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Media (Apple)

China's Official Newspaper Pans iPad — Too Locked Down 319

Posted by timothy
from the ironing-is-delicious dept.
An anonymous reader writes "The People's Daily newspaper, which is the official news organ of the ruling Communist party in China, apparently recently posted a review of the iPad, where it complained about the locked down nature of the device, noting that 'There are many disadvantages. For example you cannot install pirate software on them, you cannot download [free] music, and you need to pay for movies you watch on them.' You would think a country that is in favor of locking down the internet so much would like a locked up device ..."

Comment: Too big, too slow, too fragile (Score 2, Insightful) 95

by Bobnova (#33845580) Attached to: Electromechanical Switches Could Reduce Future Computers' Cooling Needs
Hundreds of nanometers is rather larger then the current tech 32nm. These are going to have to get quite a bit smaller, faster, and more durable before they stand a chance. A two billion cycle limit is the worst part i think, my cpu did that in the last .66 seconds.

Comment: Re:You are missing the SECRET AGENDA! (Score 1) 147

by Bobnova (#33211026) Attached to: Intel's Superchilled Test Rig
5ghz is absolutely nothing in the benchmarking world. 980x cpus can generally reach 6ghz cooled by liquid nitrogen, some are close to 7ghz. Single Stage Phase Change cooling (what is pictured) is used by many to rough in an overclock and get familiar with a given chip, but few people use it for their final results as it doesn't get nearly cold enough. Dry ice gets closer, but nothing beats LN2 for 980x cpus.
This is really not very impressive.
Hardware

Startup's Submerged Servers Could Cut Cooling Costs 147

Posted by timothy
from the alliteration-alternation dept.
1sockchuck writes "Are data center operators ready to abandon hot and cold aisles and submerge their servers? An Austin startup says its liquid cooling enclosure can cool high-density server installations for a fraction of the cost of air cooling in traditional data centers. Submersion cooling using mineral oil isn't new, dating back to the use of Fluorinert in the Cray 2. The new startup, Green Revolution Cooling, says its first installation will be at the Texas Advanced Computing Center (also home to the Ranger supercomputer). The company launched at SC09 along with a competing liquid cooling play, the Iceotope cooling bags."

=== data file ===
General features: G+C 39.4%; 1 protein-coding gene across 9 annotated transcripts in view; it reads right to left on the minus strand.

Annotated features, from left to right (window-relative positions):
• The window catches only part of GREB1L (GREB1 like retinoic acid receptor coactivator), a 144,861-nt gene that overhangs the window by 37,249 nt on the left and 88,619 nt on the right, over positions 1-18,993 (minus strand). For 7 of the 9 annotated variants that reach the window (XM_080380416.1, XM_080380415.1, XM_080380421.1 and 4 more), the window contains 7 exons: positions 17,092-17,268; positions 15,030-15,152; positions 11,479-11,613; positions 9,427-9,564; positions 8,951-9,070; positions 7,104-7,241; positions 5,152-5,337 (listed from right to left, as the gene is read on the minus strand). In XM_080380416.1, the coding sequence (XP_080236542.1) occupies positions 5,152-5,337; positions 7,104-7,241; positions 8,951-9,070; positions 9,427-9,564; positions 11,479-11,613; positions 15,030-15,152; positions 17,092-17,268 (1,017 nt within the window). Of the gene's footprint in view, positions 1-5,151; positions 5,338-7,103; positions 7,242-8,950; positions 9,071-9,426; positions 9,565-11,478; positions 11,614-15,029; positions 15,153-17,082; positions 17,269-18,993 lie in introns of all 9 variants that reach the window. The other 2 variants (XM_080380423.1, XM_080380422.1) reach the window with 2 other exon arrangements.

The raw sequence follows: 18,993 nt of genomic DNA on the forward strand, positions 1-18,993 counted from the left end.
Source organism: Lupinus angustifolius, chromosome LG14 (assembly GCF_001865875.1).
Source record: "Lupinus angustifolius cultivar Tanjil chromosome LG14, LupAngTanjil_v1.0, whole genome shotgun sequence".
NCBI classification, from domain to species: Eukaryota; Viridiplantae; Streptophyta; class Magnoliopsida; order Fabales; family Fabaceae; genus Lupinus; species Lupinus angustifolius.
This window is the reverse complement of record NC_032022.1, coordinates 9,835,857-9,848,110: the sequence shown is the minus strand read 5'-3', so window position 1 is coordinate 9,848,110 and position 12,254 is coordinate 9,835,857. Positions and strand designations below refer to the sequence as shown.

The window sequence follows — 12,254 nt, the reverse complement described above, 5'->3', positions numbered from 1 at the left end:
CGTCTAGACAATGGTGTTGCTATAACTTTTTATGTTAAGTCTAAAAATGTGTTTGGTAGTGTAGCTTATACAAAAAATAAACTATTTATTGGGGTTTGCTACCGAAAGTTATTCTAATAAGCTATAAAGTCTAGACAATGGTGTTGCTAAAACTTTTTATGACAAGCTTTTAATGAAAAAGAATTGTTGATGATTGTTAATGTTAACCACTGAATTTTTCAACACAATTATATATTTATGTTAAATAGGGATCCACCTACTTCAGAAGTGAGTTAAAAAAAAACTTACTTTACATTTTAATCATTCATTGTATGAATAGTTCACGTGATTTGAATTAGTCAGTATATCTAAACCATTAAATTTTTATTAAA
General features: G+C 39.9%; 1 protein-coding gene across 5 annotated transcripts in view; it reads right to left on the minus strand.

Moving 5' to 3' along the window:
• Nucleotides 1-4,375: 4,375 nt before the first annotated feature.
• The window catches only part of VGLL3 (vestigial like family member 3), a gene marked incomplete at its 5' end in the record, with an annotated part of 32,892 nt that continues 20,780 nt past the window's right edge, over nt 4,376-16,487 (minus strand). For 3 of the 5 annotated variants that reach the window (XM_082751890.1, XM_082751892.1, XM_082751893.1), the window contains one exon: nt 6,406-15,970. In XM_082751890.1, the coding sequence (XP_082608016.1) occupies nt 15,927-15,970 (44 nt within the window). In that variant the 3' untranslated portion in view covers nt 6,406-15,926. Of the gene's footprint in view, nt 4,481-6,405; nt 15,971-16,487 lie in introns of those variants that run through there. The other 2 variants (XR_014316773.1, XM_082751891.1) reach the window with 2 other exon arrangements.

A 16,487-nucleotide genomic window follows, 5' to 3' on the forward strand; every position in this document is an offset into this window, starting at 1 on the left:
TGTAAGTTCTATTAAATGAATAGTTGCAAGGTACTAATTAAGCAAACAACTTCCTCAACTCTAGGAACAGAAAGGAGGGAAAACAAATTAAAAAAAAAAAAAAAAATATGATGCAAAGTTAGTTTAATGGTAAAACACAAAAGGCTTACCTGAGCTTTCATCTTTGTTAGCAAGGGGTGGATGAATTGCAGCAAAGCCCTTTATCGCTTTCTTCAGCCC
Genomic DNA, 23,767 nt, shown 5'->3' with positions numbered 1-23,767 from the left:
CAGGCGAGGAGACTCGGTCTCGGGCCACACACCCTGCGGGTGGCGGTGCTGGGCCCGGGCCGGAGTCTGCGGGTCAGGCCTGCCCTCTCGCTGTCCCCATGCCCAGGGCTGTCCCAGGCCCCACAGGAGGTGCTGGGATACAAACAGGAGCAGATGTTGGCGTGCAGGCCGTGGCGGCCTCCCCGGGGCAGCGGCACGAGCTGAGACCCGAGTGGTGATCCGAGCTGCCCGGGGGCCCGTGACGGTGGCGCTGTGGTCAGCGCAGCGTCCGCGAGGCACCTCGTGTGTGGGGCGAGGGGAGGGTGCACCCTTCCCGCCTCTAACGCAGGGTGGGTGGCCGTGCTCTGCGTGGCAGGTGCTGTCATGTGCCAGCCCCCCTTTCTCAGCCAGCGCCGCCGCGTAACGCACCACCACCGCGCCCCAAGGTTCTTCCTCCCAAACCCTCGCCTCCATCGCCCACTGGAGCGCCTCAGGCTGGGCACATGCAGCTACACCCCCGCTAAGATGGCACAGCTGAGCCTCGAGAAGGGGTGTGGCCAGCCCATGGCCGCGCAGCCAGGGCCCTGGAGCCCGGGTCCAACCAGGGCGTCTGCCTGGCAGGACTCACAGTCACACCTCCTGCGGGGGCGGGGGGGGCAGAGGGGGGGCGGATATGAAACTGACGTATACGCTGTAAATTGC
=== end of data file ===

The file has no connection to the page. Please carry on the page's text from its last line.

Comment: Re:I'm sceptical (Score 1) 379

by Bobnova (#31414342) Attached to: 50% Efficiency Boost From New Fuel Injection System
The efficiency of modern automobile internal combustion engines is around 30-33%. Obviously american cars still using pushrods are behind in this.
The energy that is lost goes into the cooling system and out the exhaust. Unless they are recapturing that heat they are claiming to get more energy out of burning gasoline then we currently get out of burning gasoline. BTUs are BTUs, and there are only so many of them in gasoline. You can't heat it and burn some of the BTUs to increase the number of BTUs it has when burnt.
The all time record is 50%, and that is a huge 103rpm diesel engine.

This concept has been done over and over again and made people a lot of money, while giving absolutely zero improvement. It's a fake.
Image

Using a Toy Train To Calibrate a Reactor 120 Screenshot-sm

Posted by samzenpus
from the little-engine-that-could-measure-minute-amounts dept.
alfredos writes "Physicists and engineers at Princeton Plasma Physics Laboratory built tracks inside a fusion reactor and ran a toy train for three days to help them with their calibrations. From the article: 'The modified model of a diesel train engine was carrying a small chunk of californium-252, a radioactive element that spews neutrons as it falls apart. “We needed to refine the calibration technique to make sure we are measuring our neutrons as accurately as possible,” said Masa Ono, the project head of the National Spherical Torus Experiment.'"

There's got to be more to life than compile-and-go.

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